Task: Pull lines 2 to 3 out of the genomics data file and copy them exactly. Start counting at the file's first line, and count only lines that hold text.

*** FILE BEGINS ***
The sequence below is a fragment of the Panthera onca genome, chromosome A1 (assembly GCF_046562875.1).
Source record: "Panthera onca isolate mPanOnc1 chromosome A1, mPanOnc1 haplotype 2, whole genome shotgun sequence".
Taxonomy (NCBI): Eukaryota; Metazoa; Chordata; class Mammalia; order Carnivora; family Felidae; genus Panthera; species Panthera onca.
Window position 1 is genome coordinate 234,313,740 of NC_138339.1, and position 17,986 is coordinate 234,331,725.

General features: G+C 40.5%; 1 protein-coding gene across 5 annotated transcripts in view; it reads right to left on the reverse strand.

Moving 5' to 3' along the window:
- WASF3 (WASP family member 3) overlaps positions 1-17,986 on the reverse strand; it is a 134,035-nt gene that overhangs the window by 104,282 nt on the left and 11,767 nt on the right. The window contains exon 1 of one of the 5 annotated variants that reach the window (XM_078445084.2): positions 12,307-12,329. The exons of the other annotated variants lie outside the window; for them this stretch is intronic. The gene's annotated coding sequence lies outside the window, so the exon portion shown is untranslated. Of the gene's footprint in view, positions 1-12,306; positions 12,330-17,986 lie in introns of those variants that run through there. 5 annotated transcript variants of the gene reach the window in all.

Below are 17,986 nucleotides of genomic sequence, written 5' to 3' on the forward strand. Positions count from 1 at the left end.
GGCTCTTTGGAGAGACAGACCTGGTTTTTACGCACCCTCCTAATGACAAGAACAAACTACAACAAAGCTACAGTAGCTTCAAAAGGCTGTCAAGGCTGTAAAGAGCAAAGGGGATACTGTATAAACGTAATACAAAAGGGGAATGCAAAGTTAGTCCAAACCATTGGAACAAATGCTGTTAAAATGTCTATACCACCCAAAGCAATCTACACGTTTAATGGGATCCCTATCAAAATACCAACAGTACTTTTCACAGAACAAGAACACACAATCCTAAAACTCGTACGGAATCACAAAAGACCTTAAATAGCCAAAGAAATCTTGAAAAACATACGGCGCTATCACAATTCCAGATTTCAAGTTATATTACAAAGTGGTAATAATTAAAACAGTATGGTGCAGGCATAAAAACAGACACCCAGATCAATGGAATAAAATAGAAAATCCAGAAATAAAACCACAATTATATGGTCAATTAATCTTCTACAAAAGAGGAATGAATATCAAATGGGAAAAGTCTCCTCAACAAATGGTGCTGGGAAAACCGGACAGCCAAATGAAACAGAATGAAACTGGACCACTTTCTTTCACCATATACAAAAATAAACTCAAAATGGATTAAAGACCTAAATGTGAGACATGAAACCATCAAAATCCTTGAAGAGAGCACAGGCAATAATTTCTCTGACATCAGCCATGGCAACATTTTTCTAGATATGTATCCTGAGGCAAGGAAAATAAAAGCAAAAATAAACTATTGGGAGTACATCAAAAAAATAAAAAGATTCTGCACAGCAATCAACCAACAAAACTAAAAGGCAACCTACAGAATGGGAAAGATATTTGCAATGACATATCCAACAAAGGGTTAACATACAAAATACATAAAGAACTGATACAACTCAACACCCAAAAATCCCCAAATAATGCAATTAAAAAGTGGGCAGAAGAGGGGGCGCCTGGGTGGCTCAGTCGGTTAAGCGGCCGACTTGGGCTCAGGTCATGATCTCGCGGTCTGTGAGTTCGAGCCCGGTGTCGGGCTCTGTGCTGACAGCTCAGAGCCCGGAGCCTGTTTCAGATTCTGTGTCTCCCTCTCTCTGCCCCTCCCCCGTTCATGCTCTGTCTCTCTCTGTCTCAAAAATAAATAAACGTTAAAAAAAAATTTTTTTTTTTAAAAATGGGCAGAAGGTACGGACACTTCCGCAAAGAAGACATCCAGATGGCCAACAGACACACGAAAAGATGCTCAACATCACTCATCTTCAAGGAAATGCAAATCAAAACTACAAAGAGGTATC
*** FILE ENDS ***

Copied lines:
Source record: "Panthera onca isolate mPanOnc1 chromosome A1, mPanOnc1 haplotype 2, whole genome shotgun sequence".
Taxonomy (NCBI): Eukaryota; Metazoa; Chordata; class Mammalia; order Carnivora; family Felidae; genus Panthera; species Panthera onca.